New York Lemon Laws and Motor Homes

Posted by Sergei Lemberg, Esq. on February 11th, 2010

Motor Homes : New York Lemon Laws

New York lemon laws are some of the best in the country. Although many states’ lemon laws don’t cover motor homes, NY lemon law does cover the purchase of new motor homes. Still, establishing that your motor home is a lemon and is eligible for a lemon buyback can be tricky. That’s because, unlike most cars and trucks that are designed and assembled by a single auto manufacturer, motor homes often have component parts that are produced by a dozen or more manufacturers. Nailing down the right manufacturer for the defect can be more difficult than it appears.

According to NY lemon laws for new vehicles, if you’ve taken in your motor home for repair of the same problem on two different occasions, or if your motor home has been out of service because of the defect for 21 days, you need to notify the manufacturer. This notification is more than a phone call; the laws says that you need to notify the manufacturer in writing, using certified mail with a return receipt requested. You must do this before you can seek any remedy under NY lemon law.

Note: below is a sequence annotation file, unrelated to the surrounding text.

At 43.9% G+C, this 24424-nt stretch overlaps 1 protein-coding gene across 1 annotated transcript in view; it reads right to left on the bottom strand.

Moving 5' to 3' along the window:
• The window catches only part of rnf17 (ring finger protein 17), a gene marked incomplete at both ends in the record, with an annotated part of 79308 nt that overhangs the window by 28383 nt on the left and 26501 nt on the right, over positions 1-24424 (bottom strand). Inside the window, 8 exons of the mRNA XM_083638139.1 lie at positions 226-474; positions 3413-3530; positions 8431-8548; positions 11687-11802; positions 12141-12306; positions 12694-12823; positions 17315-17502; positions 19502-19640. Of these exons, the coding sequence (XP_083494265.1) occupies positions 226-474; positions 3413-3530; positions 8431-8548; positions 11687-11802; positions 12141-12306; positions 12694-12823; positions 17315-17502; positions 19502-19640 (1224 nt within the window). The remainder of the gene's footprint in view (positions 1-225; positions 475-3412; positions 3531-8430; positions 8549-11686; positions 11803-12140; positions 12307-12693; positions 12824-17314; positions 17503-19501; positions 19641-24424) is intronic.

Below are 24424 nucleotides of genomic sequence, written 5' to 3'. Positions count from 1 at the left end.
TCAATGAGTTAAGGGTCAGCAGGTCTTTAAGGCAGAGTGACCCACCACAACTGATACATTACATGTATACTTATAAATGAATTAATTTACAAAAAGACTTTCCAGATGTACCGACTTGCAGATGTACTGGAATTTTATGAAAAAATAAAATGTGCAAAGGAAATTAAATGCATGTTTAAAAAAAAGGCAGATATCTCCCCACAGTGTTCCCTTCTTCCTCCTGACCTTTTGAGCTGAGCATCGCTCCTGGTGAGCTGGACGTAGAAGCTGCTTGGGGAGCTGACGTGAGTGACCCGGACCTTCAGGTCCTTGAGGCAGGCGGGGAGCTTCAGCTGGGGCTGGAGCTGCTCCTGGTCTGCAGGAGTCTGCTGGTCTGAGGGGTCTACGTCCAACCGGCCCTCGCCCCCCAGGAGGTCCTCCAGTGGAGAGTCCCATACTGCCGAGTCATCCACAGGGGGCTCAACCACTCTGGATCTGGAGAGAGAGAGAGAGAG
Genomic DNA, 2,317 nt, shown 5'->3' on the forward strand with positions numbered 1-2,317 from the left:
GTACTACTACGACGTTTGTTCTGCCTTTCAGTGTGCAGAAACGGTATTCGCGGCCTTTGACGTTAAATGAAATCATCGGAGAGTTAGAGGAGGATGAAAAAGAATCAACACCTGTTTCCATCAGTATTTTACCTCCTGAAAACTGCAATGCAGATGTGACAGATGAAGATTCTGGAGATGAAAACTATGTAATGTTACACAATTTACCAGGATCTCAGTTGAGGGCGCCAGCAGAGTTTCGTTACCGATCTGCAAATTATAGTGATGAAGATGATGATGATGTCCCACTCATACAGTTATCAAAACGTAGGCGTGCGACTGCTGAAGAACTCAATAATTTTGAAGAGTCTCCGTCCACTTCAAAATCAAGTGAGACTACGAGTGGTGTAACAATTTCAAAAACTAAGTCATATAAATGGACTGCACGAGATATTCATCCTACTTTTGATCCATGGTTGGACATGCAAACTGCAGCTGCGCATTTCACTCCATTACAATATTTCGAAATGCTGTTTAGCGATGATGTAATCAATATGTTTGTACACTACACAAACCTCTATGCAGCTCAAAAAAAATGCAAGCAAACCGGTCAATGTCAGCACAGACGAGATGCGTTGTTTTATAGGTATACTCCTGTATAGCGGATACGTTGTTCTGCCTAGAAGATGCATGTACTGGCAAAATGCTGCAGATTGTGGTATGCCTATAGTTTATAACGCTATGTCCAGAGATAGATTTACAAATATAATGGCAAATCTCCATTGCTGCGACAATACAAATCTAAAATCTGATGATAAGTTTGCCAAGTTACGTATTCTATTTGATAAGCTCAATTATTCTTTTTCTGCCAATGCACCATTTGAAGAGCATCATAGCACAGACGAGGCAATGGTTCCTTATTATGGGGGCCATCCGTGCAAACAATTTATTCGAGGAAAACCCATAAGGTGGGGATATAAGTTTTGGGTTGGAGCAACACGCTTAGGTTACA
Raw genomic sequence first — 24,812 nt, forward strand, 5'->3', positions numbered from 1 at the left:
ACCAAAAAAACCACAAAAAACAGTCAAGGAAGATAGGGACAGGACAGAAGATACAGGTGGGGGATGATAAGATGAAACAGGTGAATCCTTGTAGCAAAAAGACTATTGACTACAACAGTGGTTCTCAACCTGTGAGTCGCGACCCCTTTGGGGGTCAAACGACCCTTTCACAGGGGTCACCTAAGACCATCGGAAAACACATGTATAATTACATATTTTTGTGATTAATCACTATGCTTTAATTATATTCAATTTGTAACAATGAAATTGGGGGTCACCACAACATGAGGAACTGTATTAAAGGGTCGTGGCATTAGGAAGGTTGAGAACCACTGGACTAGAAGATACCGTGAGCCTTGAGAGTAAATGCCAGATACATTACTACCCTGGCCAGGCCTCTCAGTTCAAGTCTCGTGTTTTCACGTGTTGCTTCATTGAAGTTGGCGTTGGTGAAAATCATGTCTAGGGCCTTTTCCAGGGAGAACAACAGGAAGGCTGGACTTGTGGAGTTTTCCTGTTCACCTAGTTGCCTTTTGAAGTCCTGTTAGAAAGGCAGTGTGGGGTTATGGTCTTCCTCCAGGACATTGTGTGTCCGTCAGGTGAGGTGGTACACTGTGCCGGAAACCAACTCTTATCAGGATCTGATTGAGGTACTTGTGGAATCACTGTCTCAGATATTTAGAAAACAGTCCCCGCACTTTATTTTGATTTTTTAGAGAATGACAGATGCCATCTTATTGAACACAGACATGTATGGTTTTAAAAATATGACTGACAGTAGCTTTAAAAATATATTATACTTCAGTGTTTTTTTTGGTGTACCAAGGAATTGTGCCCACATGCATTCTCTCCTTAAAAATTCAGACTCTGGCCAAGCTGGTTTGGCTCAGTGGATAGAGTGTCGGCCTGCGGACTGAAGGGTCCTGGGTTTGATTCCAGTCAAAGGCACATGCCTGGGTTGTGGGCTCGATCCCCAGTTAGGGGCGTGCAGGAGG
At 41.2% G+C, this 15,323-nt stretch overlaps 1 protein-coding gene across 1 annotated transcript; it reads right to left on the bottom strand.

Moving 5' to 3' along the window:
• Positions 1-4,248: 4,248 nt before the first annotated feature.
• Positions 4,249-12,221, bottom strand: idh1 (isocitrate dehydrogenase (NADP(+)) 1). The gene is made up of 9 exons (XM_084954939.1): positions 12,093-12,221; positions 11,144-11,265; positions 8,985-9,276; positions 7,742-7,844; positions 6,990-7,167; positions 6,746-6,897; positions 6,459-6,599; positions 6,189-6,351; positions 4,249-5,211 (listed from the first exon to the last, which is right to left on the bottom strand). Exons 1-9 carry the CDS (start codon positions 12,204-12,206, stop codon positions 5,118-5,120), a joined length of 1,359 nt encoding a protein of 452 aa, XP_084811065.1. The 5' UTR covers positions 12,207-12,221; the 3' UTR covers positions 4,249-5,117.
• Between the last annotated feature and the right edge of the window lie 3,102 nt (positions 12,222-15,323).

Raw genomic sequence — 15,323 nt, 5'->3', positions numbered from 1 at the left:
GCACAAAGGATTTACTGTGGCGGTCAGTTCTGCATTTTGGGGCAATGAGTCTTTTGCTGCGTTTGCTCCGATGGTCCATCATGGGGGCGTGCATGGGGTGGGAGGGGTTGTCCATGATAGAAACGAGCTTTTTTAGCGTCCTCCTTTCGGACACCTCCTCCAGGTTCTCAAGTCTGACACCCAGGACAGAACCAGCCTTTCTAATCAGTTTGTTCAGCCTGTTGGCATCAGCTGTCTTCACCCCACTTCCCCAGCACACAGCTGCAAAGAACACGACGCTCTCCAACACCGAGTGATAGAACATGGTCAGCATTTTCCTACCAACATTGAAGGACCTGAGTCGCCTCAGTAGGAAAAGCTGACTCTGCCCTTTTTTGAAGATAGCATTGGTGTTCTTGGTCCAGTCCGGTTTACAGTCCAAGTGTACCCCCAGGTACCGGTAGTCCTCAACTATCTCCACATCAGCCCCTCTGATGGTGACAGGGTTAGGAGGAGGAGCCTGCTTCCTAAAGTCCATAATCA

Once you’ve sent your letter, your motor home has to undergo one additional repair attempt or be out of service for nine more days. In other words, the total number of repair attempts is three or the total number of days out of service is 30.

If you’ve complied with the notification requirements, you have two choices when bringing a claim under New York or NYC lemon laws. You can either enter into arbitration with the manufacturer, or you can sue the manufacturer in court. It’s important to keep in mind that, while it’s tempting to go the do-it-yourself route in arbitration, you’ll be in a much better position if you have a lemon law lawyer at your side and sue the manufacturer in court. Because NY lemon law says that the manufacturer must pay your attorney’s fees in successful actions, having an attorney represent you shouldn’t cost you any money. In fact, the legal team at lemonjustice.com is standing by, ready to help you get the relief you deserve for your lemon motor home.

Motor homes are supposed to be a safe haven, a place where you can hit the road in comfort and enjoy much-deserved downtime. If you have a lemon motor home, it’s important to stand up and assert your rights – something that will be much easier when you have a legal expert at your side.

With All Eyes on the Big Three, What About RVs?

Posted by Sergei Lemberg, Esq. on December 15th, 2008